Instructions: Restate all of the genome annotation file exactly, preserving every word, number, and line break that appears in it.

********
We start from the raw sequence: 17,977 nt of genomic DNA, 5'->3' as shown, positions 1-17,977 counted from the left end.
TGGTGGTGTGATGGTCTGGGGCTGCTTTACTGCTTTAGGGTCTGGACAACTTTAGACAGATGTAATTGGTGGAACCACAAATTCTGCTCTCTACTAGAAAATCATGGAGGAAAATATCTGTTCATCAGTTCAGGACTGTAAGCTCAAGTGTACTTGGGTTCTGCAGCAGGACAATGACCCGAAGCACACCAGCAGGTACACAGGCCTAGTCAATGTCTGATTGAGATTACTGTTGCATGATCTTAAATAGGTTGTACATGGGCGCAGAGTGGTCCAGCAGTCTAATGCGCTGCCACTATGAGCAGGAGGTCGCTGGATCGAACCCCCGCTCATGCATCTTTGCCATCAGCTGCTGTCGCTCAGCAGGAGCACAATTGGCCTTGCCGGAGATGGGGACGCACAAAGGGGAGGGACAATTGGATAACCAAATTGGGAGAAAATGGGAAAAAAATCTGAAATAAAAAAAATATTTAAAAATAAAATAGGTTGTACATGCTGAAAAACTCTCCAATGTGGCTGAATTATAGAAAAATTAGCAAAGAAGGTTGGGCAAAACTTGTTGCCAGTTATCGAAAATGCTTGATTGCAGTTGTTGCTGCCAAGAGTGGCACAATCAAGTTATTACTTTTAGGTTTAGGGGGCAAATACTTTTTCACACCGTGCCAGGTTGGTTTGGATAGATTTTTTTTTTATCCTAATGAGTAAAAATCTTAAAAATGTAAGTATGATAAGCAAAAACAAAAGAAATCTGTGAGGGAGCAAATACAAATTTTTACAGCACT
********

We start from the raw sequence: 17,977 nt of genomic DNA, 5'->3' as shown, positions 1-17,977 counted from the left end.
TGGTGGTGTGATGGTCTGGGGCTGCTTTACTGCTTTAGGGTCTGGACAACTTTAGACAGATGTAATTGGTGGAACCACAAATTCTGCTCTCTACTAGAAAATCATGGAGGAAAATATCTGTTCATCAGTTCAGGACTGTAAGCTCAAGTGTACTTGGGTTCTGCAGCAGGACAATGACCCGAAGCACACCAGCAGGTACACAGGCCTAGTCAATGTCTGATTGAGATTACTGTTGCATGATCTTAAATAGGTTGTACATGGGCGCAGAGTGGTCCAGCAGTCTAATGCGCTGCCACTATGAGCAGGAGGTCGCTGGATCGAACCCCCGCTCATGCATCTTTGCCATCAGCTGCTGTCGCTCAGCAGGAGCACAATTGGCCTTGCCGGAGATGGGGACGCACAAAGGGGAGGGACAATTGGATAACCAAATTGGGAGAAAATGGGAAAAAAATCTGAAATAAAAAAAATATTTAAAAATAAAATAGGTTGTACATGCTGAAAAACTCTCCAATGTGGCTGAATTATAGAAAAATTAGCAAAGAAGGTTGGGCAAAACTTGTTGCCAGTTATCGAAAATGCTTGATTGCAGTTGTTGCTGCCAAGAGTGGCACAATCAAGTTATTACTTTTAGGTTTAGGGGGCAAATACTTTTTCACACCGTGCCAGGTTGGTTTGGATAGATTTTTTTTTTATCCTAATGAGTAAAAATCTTAAAAATGTAAGTATGATAAGCAAAAACAAAAGAAATCTGTGAGGGAGCAAATACAAATTTTTACAGCACT